National Advocates for Pregnant Women
NAPW Commentary on Murder Arrest of Pregnant Woman Who Refused a C-Section
An arrest in Utah yesterday of 28 year old Melissa Rowland who allegedly committed murder by refusing a recommended C-section represents a shocking abuse of state authority and a dangerous disregard for medical ethics.
In this case prosecutors claim that a woman pregnant with twins rejected advice of her physicians to have a cesarean section. Prosecutors assert that the stillbirth of one of the twins was caused by her refusal to undergo this surgery. According to the law, however, pregnant women, like other Americans have the right to decide whether or not to undergo surgery. The American Medical Association and the American College of Obstetricians and Gynecologists as well other leading medical groups similarly conclude that the final decision must be the womanâ€™s.
These legal and medical â€“ethical principles make sense for both women and children. Doctors are not infallible and their advice is just that, advice. Recently a woman went to a hospital in Pennsylvania ready to deliver her seventh child. For reasons that remain far from clear, the hospital decided she needed a c-section and when she refused they went to court. They asked for and won an order giving the hospital custody of the fetus before during and after delivery and the right to take custody of the pregnant woman and forcer to have the cesarean surgery. She and her husband fled the hospital and delivered a perfectly health baby without surgery. Similar cases abound. In Georgia doctors got a court order claiming that without a c-section the baby had a 99% chance of dying and the woman a 50% chance of dying. The court granted the order, she fled and delivered a healthy baby vaginally. Neither women nor children are protected by a system that makes women flee from hospitals or subjects them to unnecessary surgery.
Angela Carder was not as lucky. Critically ill with a recurrence of cancer and 25 weeks pregnant, she, her family and attending physicians agreed to focus on prolonging her young life for as long as possible. The Hospital however sought a court order forcing her to have a c-section. Despite testimony that the surgery could kill her, the court concluded that the fetus had a right to life and ordered her to be cut open against her will. The surgery was performed: the fetus died within two hours and Angela died within two days with the c-section listed as a contributing factor. No one suggested arresting the doctor or hospital officials for murder, in that case arguably a double homicide.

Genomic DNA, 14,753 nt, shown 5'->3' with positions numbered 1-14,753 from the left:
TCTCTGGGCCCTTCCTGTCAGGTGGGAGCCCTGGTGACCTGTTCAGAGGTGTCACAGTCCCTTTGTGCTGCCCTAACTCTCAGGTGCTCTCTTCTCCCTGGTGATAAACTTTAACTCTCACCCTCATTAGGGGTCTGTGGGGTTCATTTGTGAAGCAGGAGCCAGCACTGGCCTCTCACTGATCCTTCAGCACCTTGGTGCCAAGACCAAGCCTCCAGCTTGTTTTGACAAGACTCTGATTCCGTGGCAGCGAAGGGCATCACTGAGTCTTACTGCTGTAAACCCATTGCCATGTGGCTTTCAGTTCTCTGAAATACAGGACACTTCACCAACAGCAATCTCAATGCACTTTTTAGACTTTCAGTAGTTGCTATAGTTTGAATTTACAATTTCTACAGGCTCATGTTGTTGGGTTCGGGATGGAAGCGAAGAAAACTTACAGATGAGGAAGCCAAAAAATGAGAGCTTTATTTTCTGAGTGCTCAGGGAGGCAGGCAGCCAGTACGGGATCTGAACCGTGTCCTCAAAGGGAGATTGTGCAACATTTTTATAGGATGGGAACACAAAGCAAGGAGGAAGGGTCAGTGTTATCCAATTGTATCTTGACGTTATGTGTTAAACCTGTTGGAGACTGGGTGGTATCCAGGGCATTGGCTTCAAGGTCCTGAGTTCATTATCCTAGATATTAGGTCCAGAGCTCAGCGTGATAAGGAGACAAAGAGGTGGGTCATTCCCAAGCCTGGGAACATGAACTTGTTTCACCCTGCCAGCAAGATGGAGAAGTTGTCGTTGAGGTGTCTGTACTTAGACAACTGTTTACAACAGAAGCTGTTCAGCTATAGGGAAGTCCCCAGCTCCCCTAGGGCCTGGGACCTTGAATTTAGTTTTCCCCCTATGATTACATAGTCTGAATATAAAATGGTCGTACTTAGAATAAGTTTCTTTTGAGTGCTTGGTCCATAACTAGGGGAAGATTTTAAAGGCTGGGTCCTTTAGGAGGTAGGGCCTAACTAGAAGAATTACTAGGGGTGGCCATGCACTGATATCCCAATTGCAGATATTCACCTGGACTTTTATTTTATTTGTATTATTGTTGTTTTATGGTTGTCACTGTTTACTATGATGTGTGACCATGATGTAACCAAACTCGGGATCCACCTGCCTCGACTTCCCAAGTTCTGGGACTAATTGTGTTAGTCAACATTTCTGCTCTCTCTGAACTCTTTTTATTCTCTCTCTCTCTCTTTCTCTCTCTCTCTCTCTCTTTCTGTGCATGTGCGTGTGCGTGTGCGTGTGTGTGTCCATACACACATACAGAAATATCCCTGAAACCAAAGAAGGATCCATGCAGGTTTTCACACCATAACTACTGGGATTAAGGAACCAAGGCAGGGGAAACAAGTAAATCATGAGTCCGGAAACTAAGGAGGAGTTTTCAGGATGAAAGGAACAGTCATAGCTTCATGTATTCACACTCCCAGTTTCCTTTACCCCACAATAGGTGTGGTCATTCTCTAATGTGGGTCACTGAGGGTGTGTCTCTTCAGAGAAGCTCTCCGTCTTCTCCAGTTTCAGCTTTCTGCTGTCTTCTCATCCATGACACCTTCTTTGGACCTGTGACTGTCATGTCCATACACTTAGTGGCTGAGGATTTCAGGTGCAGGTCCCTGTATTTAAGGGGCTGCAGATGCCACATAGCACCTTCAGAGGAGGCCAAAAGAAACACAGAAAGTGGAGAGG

Ayesha Madyun survived. She was forced to have a c-section based on the claim that she had been in labor too long and that her baby was at risk of dying from an infection. Her request to be allowed to wait longer before having the surgery so she could try natural delivery was portrayed to the court as an irrational religious objection to surgery. The court granted the order and after Ms. Madyun had been forcibly cut open they found that there was in fact no infection.
The ability to get a court order or threaten pregnant women with arrest has many negative consequences beyond denying pregnant women rights and performing unnecessary surgery that poses health risks to both the pregnant woman and fetus. In another Illinois case, doctors sought a court order for a forced c-section claiming the pregnant woman and her husband held irrational religious beliefs opposing all surgery. The doctors ran to the court instead of spending time with the patient. The court refused the order, the baby was delivered naturally, and it turned out that if the doctors had spent the time communicating with the patient and her family rather than judging them and rushing to court, they would have learned that it was misunderstanding not an absolute objection to surgery that made it appear that this couple was refusing a recommended (but unnecessary) c-section.
Today both the law and medicine agree that coerced medical interventions on pregnant women are an abuse of medical and state authority and that while pregnant women do not always make the right decision, in America, it is the person on whom the surgery is to be performed who gets to decide. In spite of this, Utah prosecutors apparently think that a pregnant woman who exercises her constitutional and common-law right to refuse medical advice can be arrested for murder. This is not only a clear misuse of the law, it is dangerous to children and fundamentally dehumanizing to pregnant women and their families.
Lynn M. Paltrow
National Advocates for Pregnant Women
153 Waverly Place, 6th Floor
New York, New York 10014
212-254-9679 (fax)[email protected]www.advocatesforpregnantwomen.org